Origins of the American Civil War
The American Civil War was fought between 1861 and 1865 when a total of eleven states seceded to form the Confederate States of America. They were spurred to leave by the election of President Abraham Lincoln in November 1860 and by the outbreak of hostilities in April 1861.
For the Northern states, often referred to as ‘the Union’, this was a war fought primarily to restore unity to the nation and to secure the new Western Territories from slave–owners. For the Southern Confederate states, however, this was a war to assert their autonomous rights, first enshrined in the Declaration of Independence, from what they considered to be Northern aggression.
At the heart of the conflict were the interconnected issues of slavery, territorial and sectional political control. Tensions over these concerns had been present from the start the American nation. The United States began as collection of colonies who sought independence from Great Britain in the late 18th century. The problem of slavery was never clearly settled by the Founding Fathers, leading to decades of discussion, compromise and growing unrest about the future of the institution.
Detail from an 1861 map showing the products of the Southern States.
The new republic remained divided on the central question of slavery, and by the mid 19th century, the culture and economy of the Northern and Southern states appeared very different to inhabitants above and below what was termed the Mason–Dixon line, division between Pennsylvania and Maryland, marking the border between free and slave states.
As the United States opened up the west of the continent from the 1830s, debates raged over whether the new territories would be admitted to the nation as free or slave states. Increasingly, the South believed the North was blocking any westward expansion of slavery. Violent encounters, such as at that at Harper's Ferry (1859), and, crucially, the shots fired on Fort Sumter (12 April 1861), led to war, entangling other questions, particularly that of states rights, in a bitter dispute between the relatively industrialised North and the plantation-based society of the South.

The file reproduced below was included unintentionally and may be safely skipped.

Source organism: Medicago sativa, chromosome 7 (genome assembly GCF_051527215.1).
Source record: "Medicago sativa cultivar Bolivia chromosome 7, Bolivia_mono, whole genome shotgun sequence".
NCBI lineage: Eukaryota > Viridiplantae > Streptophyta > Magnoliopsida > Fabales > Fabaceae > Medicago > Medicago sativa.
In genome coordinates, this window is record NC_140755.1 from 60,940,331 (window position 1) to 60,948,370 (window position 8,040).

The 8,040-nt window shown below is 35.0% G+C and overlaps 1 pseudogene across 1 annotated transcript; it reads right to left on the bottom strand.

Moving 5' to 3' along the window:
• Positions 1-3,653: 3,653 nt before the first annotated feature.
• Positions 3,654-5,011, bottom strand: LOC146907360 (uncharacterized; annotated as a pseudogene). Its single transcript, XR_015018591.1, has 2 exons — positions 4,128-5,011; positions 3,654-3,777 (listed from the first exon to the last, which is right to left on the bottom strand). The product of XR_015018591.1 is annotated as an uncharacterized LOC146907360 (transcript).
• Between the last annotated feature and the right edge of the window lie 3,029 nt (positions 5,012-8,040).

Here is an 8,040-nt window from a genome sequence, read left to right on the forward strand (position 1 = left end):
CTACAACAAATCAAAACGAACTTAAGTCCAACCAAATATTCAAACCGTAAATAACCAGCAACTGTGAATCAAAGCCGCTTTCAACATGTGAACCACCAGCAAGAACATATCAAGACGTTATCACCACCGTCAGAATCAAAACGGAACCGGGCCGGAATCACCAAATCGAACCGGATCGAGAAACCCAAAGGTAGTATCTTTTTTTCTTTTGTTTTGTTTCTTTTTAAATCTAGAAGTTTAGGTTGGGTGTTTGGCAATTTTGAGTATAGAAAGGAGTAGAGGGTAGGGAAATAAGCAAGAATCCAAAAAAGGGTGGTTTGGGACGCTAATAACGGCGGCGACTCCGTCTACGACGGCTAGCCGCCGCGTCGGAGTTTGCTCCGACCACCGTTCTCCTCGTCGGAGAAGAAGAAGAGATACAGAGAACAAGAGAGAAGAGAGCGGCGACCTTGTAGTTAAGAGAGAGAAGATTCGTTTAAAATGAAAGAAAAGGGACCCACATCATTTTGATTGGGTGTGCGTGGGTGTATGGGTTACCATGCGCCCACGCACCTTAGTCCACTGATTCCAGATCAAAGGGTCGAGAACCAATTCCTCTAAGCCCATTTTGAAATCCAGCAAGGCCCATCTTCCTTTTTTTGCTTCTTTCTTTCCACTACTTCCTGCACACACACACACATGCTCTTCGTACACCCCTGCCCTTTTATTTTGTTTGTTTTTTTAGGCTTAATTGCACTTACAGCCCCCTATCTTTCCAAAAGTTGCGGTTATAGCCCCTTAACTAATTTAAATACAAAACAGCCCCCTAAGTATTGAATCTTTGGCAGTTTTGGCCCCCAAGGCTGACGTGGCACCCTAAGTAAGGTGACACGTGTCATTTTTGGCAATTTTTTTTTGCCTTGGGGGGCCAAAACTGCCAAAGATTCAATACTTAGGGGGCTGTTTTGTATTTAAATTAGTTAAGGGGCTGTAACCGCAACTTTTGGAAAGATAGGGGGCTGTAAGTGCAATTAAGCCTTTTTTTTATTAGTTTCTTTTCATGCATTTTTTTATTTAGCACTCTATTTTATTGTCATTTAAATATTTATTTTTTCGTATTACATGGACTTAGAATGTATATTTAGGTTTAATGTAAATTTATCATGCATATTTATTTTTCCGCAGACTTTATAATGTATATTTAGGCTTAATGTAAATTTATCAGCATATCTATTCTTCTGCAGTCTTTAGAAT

Historians continue to debate the balance of causes underlying the origins of the Civil War, but the issue of slavery remains central in any explanation of the great disunion which almost destroyed the United States. It is almost impossible to imagine the Civil War erupting without the passions aroused among Northern abolitionists and those in the South who saw slave-holding as central to their way of life. The abolition of slavery itself was never a direct Union war aim until 1863 when Lincoln issued the Emancipation Proclamation, declaring freedom for over three million slaves in the South.
After four protracted years of bloody conflict, the Union eventually forced the surrender of the Confederacy on 9 April 1865, though victory celebrations were marred by Lincoln’s assassination several days later. While the Civil War did give the country, as Lincoln said, a 'new birth of freedom', it cast a long shadow on the history of the South and its legacy shaped much of the subsequent development of the American nation.
The origins of the Civil War remain a matter of great debate, with a strand of Southern collective memory emphasising the belligerence of the North and states rights, rather than the issue of slavery. The majority of professional historians, in contrast, point to the centrality of slavery as the main origin of the War, arguing that the issue was at the centre of national political debate in the years and decades before shots were fired at Fort Sumter in April 1861.
Find out more
- Etcheson, Nicole. 'The Origins of the Civil War', History Compass 3:1 (2005)
- McPherson, James M., Battle Cry of Freedom: the Civil War era (1988 and later editions).